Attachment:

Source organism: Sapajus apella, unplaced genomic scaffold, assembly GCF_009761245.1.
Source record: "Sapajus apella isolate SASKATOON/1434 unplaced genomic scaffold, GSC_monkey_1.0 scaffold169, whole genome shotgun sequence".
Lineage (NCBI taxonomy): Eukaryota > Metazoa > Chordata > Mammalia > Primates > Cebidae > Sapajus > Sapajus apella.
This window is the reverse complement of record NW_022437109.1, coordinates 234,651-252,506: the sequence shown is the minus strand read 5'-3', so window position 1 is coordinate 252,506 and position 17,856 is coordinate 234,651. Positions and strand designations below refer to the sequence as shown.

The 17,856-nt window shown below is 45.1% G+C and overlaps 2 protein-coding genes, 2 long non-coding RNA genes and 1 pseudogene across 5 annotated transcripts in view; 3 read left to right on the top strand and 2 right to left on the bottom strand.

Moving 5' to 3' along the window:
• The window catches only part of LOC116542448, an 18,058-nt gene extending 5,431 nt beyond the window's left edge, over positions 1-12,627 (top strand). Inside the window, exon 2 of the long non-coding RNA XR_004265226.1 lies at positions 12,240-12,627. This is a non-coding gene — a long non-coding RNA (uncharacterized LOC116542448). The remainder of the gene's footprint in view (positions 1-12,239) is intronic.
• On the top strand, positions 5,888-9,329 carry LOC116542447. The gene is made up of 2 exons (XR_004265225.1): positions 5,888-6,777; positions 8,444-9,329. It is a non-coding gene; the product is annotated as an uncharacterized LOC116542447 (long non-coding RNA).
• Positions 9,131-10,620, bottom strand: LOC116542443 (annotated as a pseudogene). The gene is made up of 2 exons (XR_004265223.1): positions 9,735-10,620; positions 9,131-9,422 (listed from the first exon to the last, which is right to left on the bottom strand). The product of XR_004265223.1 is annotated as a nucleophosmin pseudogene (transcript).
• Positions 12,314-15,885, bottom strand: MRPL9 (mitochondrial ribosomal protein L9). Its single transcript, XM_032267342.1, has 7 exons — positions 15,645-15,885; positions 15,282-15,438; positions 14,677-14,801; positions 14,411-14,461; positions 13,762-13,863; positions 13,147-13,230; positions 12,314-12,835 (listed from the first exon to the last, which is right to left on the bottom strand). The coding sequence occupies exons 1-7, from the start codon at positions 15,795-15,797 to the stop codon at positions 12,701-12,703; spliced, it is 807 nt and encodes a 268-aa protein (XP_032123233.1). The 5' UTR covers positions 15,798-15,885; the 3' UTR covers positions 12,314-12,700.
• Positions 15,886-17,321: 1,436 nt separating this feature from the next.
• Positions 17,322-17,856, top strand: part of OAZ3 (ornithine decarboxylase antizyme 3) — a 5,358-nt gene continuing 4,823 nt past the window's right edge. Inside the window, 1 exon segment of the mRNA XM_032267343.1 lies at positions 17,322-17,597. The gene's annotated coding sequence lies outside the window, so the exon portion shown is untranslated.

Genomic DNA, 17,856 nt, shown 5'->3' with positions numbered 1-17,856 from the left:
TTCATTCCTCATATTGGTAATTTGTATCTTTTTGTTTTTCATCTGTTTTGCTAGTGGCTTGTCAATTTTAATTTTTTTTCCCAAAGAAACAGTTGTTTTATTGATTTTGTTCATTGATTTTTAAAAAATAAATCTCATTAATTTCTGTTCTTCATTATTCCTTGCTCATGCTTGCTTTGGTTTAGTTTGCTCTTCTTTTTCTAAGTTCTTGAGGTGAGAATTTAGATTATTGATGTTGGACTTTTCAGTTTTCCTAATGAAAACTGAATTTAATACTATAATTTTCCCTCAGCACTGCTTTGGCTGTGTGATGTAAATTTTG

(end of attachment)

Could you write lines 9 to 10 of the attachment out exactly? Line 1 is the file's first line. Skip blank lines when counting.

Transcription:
• Positions 9,131-10,620, bottom strand: LOC116542443 (annotated as a pseudogene). The gene is made up of 2 exons (XR_004265223.1): positions 9,735-10,620; positions 9,131-9,422 (listed from the first exon to the last, which is right to left on the bottom strand). The product of XR_004265223.1 is annotated as a nucleophosmin pseudogene (transcript).
• Positions 12,314-15,885, bottom strand: MRPL9 (mitochondrial ribosomal protein L9). Its single transcript, XM_032267342.1, has 7 exons — positions 15,645-15,885; positions 15,282-15,438; positions 14,677-14,801; positions 14,411-14,461; positions 13,762-13,863; positions 13,147-13,230; positions 12,314-12,835 (listed from the first exon to the last, which is right to left on the bottom strand). The coding sequence occupies exons 1-7, from the start codon at positions 15,795-15,797 to the stop codon at positions 12,701-12,703; spliced, it is 807 nt and encodes a 268-aa protein (XP_032123233.1). The 5' UTR covers positions 15,798-15,885; the 3' UTR covers positions 12,314-12,700.